Independent Online

Sunday, December 3, 2023

View 0 recent articles pushed to you.Like us on FacebookFollow us on TwitterView weather by locationView market indicators

Kloof Road will remain closed for about 2 years as it requires major repair work, City says

The closure of the road, estimated 24 month period, may change depending on a number of variables. Picture: City of Cape Town/Supplied

The closure of the road, estimated 24 month period, may change depending on a number of variables. Picture: City of Cape Town/Supplied

Published Nov 10, 2023


Cape Town - The City of Cape Town’s Urban Mobility Directorate said that Kloof Road between Kloof Nek Road and Round House Road will remain closed for repairs for an estimated period of 24 months.

The directorate said that unfortunately, that particular section of the road is deemed unsafe for use due to extreme storm damage, and will require major reconstruction.

Residents and visitors are advised to use alternative routes and stay clear of this portion of the road.

Mayco Member for Urban Mobility, Rob Quintas, and the local ward councillor, Nicola Jowell, visited the site earlier this week together with engineering staff to inspect the damage.

The level nine storm event over the long weekend of 24 September 2023 caused major landslides across Cape Town.

The volume of rain over this weekend in an already saturated environment caused uncontrolled surface water runoff, which resulted in the instability of the embankment.

This instability caused a slip failure of the slope along Kloof Road, meaning, the road surface and underlying layers are currently unstable and therefore not safe for public access.

The closure of the road, estimated 24 month period, may change depending on a number of variables. Picture: City of Cape Town/Supplied

“I went out there myself earlier this week and saw the extent of the damage at the bottom of the slip. The slip undermined about a third of the lane heading towards Camps Bay, meaning that the lane is not stable or safe to carry a load.

“The City has appointed a geotechnical engineer to fully assess the situation, including the stability of the slopes above the road, which are also showing signs that they may be unstable,” Quintas said.

“At this stage, we need to complete an investigation which includes soil testing and drilling, then come up with a design based on the investigation, followed by the procurement process to carry out the construction. All of these processes will take some time to conclude.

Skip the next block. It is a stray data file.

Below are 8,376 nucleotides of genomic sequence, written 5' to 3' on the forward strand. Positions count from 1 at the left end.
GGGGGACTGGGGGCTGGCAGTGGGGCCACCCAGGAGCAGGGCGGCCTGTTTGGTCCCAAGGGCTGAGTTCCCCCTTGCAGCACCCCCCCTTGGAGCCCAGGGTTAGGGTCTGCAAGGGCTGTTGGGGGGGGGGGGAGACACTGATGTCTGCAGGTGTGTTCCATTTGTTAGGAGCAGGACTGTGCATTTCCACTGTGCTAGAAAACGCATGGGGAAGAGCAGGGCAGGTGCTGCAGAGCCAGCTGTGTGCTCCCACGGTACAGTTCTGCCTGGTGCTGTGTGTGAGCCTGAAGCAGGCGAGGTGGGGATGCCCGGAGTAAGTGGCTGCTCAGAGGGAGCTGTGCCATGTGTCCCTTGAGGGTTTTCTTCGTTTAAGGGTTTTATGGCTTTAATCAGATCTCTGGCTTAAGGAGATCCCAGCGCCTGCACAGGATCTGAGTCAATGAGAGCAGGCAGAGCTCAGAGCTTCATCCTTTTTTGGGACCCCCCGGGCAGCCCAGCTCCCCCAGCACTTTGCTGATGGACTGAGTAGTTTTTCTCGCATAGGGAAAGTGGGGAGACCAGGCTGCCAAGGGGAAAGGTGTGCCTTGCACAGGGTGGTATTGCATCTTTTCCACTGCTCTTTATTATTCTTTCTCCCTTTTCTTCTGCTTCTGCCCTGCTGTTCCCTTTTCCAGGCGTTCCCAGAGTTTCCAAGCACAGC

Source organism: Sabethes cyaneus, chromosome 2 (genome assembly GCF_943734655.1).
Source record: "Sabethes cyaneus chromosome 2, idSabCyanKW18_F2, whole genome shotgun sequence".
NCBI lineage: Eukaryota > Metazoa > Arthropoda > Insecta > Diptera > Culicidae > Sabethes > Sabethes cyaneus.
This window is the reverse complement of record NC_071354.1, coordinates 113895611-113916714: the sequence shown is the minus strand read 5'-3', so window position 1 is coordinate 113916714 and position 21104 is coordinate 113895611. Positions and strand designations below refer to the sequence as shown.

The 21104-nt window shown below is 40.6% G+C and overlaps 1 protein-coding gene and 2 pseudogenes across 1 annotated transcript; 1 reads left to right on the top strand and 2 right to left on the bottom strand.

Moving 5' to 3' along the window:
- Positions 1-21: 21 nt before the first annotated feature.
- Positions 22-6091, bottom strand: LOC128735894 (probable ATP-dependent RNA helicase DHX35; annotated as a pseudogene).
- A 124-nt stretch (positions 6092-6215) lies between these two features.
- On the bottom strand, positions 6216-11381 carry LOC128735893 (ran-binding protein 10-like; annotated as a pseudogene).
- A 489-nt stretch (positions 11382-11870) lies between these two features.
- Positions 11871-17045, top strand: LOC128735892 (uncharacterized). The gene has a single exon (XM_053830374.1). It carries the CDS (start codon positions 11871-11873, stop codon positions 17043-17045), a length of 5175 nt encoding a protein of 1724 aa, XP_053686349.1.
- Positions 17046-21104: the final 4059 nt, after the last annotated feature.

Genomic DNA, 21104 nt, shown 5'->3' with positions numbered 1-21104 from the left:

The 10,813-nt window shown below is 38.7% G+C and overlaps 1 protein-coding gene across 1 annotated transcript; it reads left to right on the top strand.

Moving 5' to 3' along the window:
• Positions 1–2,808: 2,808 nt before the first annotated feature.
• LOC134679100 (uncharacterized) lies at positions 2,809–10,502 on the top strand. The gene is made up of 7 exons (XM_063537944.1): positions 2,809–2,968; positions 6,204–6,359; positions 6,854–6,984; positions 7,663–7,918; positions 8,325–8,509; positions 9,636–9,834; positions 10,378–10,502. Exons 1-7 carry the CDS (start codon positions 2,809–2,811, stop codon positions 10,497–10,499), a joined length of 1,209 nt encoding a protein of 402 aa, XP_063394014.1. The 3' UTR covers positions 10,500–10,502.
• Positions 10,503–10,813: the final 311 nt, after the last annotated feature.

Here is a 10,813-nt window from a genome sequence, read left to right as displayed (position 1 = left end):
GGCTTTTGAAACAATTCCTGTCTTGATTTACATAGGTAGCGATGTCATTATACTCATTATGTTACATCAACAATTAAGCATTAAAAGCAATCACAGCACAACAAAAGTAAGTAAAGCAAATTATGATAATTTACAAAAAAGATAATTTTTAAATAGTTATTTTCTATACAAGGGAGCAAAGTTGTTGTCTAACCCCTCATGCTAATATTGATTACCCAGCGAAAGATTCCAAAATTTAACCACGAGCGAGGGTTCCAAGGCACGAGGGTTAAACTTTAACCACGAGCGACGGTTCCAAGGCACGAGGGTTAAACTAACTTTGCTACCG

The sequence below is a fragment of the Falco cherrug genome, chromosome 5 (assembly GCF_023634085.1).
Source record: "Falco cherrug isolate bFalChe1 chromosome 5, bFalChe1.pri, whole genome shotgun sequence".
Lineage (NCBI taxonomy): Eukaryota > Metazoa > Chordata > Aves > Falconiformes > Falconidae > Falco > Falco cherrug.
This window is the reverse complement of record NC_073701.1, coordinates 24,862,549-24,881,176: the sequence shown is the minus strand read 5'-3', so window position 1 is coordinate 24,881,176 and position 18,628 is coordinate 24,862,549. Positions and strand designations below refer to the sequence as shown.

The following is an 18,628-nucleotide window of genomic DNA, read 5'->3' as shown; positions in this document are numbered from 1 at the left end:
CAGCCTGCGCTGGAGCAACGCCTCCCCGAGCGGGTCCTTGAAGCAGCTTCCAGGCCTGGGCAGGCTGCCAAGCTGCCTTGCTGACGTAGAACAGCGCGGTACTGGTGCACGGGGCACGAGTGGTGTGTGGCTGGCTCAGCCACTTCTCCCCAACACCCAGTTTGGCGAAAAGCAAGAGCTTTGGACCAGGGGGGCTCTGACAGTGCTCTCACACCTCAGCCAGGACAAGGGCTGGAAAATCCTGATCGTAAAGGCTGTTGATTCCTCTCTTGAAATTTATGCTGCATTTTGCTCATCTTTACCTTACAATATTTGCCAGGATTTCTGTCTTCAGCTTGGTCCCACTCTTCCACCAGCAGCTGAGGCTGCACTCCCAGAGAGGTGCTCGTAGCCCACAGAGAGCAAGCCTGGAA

“We are well aware that this road is an important route for many residents. Also, there will be an impact on other routes serving Clifton, Camps Bay, and the rest of the destinations along the Atlantic Seaboard as more traffic are now diverted to these alternative roads.

“Still, residents are requested to please stay clear of this area as it is not safe for use. We appreciate your understanding and support as we take on this major project,” Quintas said.

He said that the safety of all road users is their main concern, which is why they will keep this road closed until further notice.

“Our Transport Planning and Network Management branch is finalising a traffic management plan ahead of the festive season in anticipation of traffic congestion in the area.”

This project may also require environmental authorisations which can be a lengthy process depending on the type of authorisations required.

This will be determined in the investigation process that is currently under way, and if required, construction will be on hold until these are in place.

The estimated 24 month period may change depending on these variables.

In order to repair the huge slip, the City’s Urban Mobility directorate needs to implement a design that will stabilise the ‘toe’ of the collapsed slope which will then allow for new material to be imported to fill the hole created by the slip.

The filling needs to be done from the bottom up. The City will partner with SANParks, as the owner of the land below the slip, on various aspects of this project.

Cape Argus

Related Topics:

Road safetyFloods